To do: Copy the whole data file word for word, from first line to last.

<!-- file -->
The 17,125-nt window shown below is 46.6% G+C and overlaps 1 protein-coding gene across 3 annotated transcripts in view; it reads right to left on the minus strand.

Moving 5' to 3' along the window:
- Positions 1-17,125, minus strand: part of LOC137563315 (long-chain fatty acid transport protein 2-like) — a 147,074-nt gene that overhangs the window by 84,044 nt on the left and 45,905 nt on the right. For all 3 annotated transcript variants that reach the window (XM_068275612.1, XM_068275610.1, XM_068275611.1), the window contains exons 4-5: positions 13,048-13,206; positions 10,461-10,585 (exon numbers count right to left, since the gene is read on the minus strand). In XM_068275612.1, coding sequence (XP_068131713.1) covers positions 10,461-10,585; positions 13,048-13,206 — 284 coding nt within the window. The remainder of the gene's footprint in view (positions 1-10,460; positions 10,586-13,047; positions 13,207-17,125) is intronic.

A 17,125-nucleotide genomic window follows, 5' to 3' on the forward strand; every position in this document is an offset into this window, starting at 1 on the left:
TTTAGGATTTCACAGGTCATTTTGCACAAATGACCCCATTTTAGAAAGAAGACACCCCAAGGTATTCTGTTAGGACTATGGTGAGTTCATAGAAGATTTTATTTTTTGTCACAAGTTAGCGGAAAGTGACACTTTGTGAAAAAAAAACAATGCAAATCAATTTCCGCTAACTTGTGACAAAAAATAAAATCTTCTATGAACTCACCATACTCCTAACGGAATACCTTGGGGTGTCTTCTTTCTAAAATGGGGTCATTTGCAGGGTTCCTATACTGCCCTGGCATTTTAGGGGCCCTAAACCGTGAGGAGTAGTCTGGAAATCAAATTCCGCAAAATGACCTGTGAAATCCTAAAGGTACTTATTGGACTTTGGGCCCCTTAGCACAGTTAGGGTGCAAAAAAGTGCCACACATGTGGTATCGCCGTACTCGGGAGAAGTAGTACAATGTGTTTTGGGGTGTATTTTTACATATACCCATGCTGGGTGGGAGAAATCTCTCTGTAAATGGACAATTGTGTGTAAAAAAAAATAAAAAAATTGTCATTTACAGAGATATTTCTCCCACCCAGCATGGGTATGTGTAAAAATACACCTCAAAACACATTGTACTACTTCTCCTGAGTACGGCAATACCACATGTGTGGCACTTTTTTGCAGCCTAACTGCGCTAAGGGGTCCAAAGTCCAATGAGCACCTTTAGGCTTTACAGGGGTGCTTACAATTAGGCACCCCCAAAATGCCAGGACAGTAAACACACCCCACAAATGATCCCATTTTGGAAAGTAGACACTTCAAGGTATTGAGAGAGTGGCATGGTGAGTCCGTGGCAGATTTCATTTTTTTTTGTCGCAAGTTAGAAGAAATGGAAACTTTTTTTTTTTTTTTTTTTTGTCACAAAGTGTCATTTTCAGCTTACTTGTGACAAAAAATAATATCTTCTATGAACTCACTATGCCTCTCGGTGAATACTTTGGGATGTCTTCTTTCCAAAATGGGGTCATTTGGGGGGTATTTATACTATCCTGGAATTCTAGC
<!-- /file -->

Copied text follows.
The 17,125-nt window shown below is 46.6% G+C and overlaps 1 protein-coding gene across 3 annotated transcripts in view; it reads right to left on the minus strand.

Moving 5' to 3' along the window:
- Positions 1-17,125, minus strand: part of LOC137563315 (long-chain fatty acid transport protein 2-like) — a 147,074-nt gene that overhangs the window by 84,044 nt on the left and 45,905 nt on the right. For all 3 annotated transcript variants that reach the window (XM_068275612.1, XM_068275610.1, XM_068275611.1), the window contains exons 4-5: positions 13,048-13,206; positions 10,461-10,585 (exon numbers count right to left, since the gene is read on the minus strand). In XM_068275612.1, coding sequence (XP_068131713.1) covers positions 10,461-10,585; positions 13,048-13,206 — 284 coding nt within the window. The remainder of the gene's footprint in view (positions 1-10,460; positions 10,586-13,047; positions 13,207-17,125) is intronic.

A 17,125-nucleotide genomic window follows, 5' to 3' on the forward strand; every position in this document is an offset into this window, starting at 1 on the left:
TTTAGGATTTCACAGGTCATTTTGCACAAATGACCCCATTTTAGAAAGAAGACACCCCAAGGTATTCTGTTAGGACTATGGTGAGTTCATAGAAGATTTTATTTTTTGTCACAAGTTAGCGGAAAGTGACACTTTGTGAAAAAAAAACAATGCAAATCAATTTCCGCTAACTTGTGACAAAAAATAAAATCTTCTATGAACTCACCATACTCCTAACGGAATACCTTGGGGTGTCTTCTTTCTAAAATGGGGTCATTTGCAGGGTTCCTATACTGCCCTGGCATTTTAGGGGCCCTAAACCGTGAGGAGTAGTCTGGAAATCAAATTCCGCAAAATGACCTGTGAAATCCTAAAGGTACTTATTGGACTTTGGGCCCCTTAGCACAGTTAGGGTGCAAAAAAGTGCCACACATGTGGTATCGCCGTACTCGGGAGAAGTAGTACAATGTGTTTTGGGGTGTATTTTTACATATACCCATGCTGGGTGGGAGAAATCTCTCTGTAAATGGACAATTGTGTGTAAAAAAAAATAAAAAAATTGTCATTTACAGAGATATTTCTCCCACCCAGCATGGGTATGTGTAAAAATACACCTCAAAACACATTGTACTACTTCTCCTGAGTACGGCAATACCACATGTGTGGCACTTTTTTGCAGCCTAACTGCGCTAAGGGGTCCAAAGTCCAATGAGCACCTTTAGGCTTTACAGGGGTGCTTACAATTAGGCACCCCCAAAATGCCAGGACAGTAAACACACCCCACAAATGATCCCATTTTGGAAAGTAGACACTTCAAGGTATTGAGAGAGTGGCATGGTGAGTCCGTGGCAGATTTCATTTTTTTTTGTCGCAAGTTAGAAGAAATGGAAACTTTTTTTTTTTTTTTTTTTTGTCACAAAGTGTCATTTTCAGCTTACTTGTGACAAAAAATAATATCTTCTATGAACTCACTATGCCTCTCGGTGAATACTTTGGGATGTCTTCTTTCCAAAATGGGGTCATTTGGGGGGTATTTATACTATCCTGGAATTCTAGC